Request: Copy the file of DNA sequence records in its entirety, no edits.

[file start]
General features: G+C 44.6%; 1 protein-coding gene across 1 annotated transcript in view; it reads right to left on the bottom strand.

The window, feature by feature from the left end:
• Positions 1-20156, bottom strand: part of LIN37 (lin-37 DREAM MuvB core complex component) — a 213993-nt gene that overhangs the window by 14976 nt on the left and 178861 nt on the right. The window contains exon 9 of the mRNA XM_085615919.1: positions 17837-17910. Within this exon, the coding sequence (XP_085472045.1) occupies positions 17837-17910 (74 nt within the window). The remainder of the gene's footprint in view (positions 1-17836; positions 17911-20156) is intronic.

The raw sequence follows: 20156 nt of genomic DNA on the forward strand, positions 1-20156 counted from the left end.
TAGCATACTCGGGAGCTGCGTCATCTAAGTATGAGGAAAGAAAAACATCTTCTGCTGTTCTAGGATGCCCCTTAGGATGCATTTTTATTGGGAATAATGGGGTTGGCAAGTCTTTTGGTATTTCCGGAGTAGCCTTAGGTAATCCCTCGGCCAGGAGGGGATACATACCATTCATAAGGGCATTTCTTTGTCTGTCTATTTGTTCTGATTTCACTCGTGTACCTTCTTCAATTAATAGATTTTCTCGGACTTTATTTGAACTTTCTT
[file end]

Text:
General features: G+C 44.6%; 1 protein-coding gene across 1 annotated transcript in view; it reads right to left on the bottom strand.

The window, feature by feature from the left end:
• Positions 1-20156, bottom strand: part of LIN37 (lin-37 DREAM MuvB core complex component) — a 213993-nt gene that overhangs the window by 14976 nt on the left and 178861 nt on the right. The window contains exon 9 of the mRNA XM_085615919.1: positions 17837-17910. Within this exon, the coding sequence (XP_085472045.1) occupies positions 17837-17910 (74 nt within the window). The remainder of the gene's footprint in view (positions 1-17836; positions 17911-20156) is intronic.

The raw sequence follows: 20156 nt of genomic DNA on the forward strand, positions 1-20156 counted from the left end.
TAGCATACTCGGGAGCTGCGTCATCTAAGTATGAGGAAAGAAAAACATCTTCTGCTGTTCTAGGATGCCCCTTAGGATGCATTTTTATTGGGAATAATGGGGTTGGCAAGTCTTTTGGTATTTCCGGAGTAGCCTTAGGTAATCCCTCGGCCAGGAGGGGATACATACCATTCATAAGGGCATTTCTTTGTCTGTCTATTTGTTCTGATTTCACTCGTGTACCTTCTTCAATTAATAGATTTTCTCGGACTTTATTTGAACTTTCTT